Category “Yesql” — 33 articles

In a previous article about Trigger Parameters we have been using the extension hstore in order to compute some extra field in our records, where the fields used both for the computation and for storing the results were passed in as dynamic parameters. Today we’re going to see another trigger use case for hstore: we are going to record changes made to our tuples.

Sometimes you want to compute values automatically at INSERT time, like for example a duration column out of a start and an end column, both timestamptz. It’s easy enough to do with a BEFORE TRIGGER on your table. What’s more complex is to come up with a parametrized spelling of the trigger, where you can attach the same stored procedure to any table even when the column names are different from one another.

There was SQL before window functions and SQL after window functions: that’s how powerful this tool is. Being that of a deal breaker unfortunately means that it can be quite hard to grasp the feature. This article aims at making it crystal clear so that you can begin using it today and are able to reason about it and recognize cases where you want to be using window functions.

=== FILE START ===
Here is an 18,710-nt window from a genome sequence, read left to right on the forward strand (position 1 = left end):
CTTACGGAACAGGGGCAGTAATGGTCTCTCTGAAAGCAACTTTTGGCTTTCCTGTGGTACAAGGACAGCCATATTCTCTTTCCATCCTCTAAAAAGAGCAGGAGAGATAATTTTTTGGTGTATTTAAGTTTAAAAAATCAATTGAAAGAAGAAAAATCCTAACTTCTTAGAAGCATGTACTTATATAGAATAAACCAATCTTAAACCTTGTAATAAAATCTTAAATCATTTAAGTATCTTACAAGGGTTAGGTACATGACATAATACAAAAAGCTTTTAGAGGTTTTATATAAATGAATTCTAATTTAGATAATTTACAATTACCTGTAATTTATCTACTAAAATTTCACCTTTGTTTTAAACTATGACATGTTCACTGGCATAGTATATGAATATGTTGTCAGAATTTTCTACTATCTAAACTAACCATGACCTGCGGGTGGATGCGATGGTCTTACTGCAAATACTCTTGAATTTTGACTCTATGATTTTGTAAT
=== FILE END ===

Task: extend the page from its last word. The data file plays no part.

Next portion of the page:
We see a part of the data as if through a little window

In a recent article Craig Kerstiens from Heroku did demo the really useful crosstab extension. That function allows you to pivot a table so that you can see the data from different categories in separate columns in the same row rather than in separate rows. The article from Craig is Pivoting in Postgres. Pivoting a matrix, also known as a matrix transposition Let’s do the same setup as he did, with a table containing some randomly generated data about hypothetical visits to a web page, say, by date then by operating system.

In this article, we want to find the town with the greatest number of inhabitants near a given location. A very localized example We first need to find and import some data, and I found at the following place a CSV listing of french cities with coordinates and population and some numbers of interest for the exercise here. To import the data set, we first need a table, then a COPY command:

Dimitri Fontaine

PostgreSQL Major Contributor

Open Source Software Engineer